Can Charging Mats Sever the EV Cord?

Nissan Leaf charging

Remember when you were a kid and all you wanted for your birthday was a remote-controlled car?

When the day finally arrived, your heart raced as you ripped open the wrapping paper and saw the gleaming red car under the clear plastic of the box. You, at long last, were the proud owner of a real remote-controlled car.

After tearing open the packaging and having your dad free the car of its inner restraints, a horrible realization occurred. Your car wasn’t a real remote-controlled car, it was tethered with a wire from the remote to the car. What fun is that?

The disappointment was intense, and you hung your head as you followed the car through the kitchen, maneuvering it around adults’ feet, trying to keep the wire free.

Now you’re all grown up and have finally purchased the electric car you always wanted, only to suffer the familiar disappointment of realizing you can’t go far without attaching a wire.

That’s a problem automakers are trying to deal with as EV sales trickle and current owners struggle with messy, hard-to-handle cords and a limited driving range.

A possible solution: wireless charging mats.

The details are a bit technical for my tastes, but essentially automakers are working on two different kinds of mats that an EV owner can park on to receive a wireless charge rather than plugging the cars in with a cord. While car owners could use the mats at home, it’s also possible that parking garages and lots could integrate the mats, giving EV drivers a quick charge before they head off to their next destination. The city of London is even testing the idea of embedding mats in city streets, which, if there were enough of them, could theoretically provide an unlimited amount of driving range on those city streets.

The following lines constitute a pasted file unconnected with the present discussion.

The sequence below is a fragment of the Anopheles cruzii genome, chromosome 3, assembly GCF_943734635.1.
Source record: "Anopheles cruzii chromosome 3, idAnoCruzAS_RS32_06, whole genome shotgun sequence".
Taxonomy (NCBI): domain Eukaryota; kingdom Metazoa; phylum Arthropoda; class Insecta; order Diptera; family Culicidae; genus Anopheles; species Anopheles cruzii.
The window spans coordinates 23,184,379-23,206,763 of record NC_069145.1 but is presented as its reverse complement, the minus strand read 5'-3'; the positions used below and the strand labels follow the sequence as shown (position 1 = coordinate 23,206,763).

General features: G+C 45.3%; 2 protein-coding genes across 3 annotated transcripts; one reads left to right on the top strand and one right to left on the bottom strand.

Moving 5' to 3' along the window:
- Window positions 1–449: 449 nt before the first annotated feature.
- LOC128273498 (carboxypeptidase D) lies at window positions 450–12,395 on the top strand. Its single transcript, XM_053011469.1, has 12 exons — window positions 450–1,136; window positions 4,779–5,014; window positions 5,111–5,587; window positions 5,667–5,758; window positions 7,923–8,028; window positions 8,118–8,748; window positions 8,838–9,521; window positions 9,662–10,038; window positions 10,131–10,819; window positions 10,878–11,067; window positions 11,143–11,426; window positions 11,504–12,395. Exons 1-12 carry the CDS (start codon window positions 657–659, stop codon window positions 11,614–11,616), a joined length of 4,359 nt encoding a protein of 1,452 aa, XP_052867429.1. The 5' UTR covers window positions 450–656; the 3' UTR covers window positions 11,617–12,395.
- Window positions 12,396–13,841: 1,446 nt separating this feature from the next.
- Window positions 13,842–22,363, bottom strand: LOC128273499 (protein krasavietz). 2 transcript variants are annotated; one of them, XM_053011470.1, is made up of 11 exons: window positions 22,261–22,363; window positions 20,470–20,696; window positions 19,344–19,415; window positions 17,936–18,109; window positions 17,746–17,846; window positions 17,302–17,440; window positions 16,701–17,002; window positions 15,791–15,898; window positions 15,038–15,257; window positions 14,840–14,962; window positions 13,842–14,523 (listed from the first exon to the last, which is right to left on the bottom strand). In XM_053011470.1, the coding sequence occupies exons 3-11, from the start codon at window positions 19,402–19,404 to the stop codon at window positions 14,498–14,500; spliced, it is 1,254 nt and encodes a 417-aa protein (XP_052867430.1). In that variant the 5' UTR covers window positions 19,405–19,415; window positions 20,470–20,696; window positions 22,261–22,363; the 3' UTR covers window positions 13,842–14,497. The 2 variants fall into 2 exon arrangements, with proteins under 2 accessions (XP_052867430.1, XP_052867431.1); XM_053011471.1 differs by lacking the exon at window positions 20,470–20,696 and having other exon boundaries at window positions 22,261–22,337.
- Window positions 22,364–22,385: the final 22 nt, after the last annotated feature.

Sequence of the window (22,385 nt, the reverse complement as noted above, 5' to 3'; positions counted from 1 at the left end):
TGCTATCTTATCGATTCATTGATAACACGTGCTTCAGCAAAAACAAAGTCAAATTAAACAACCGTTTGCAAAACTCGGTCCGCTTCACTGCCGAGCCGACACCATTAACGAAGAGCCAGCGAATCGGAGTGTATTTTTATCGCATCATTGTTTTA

While I’m not yet convinced that electric vehicles are the alternate fuel source of the future, charging mats could at least give current EV owners a reason to hold their heads high and know the cord has finally been severed.

If electric vehicles could be charged as you drove around town, would you be convinced to buy one?


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Used Nissan Leaf


  1. Randy I would have to disagree with you this. Products that require electricity evolve every 8 months and with the dependency on oil decreasing this trend is here to stay

  2. Take your cell phone and make it the size of a car, multiplying the battery capacity by many thousands of times to actually provide enough power to move around town, have lights and air conditioning as well as all the functions it currently provides. That gives you an idea of how substantial a charging mat system will need to be. Really, all a charging mat consists of is a transformer split into two disconnected parts, with the power transmission being accomplished with a magnetic field. Given the low efficiency of the type of device, along with the huge air gap of a mat inches to a foot away (below the car) you’re probably talking about a device that will take 6 to 8 WEEKS to fully charge an EV. All to simply avoid getting out of the car and connecting a cord. For the terminally lazy or incompetent, a better solution would be a simple robot to find the port on the car and connect the cord automatically.
    In-road induction charging is also kind of neat but would also be very inefficient in real world installations and cost millions $ to build.

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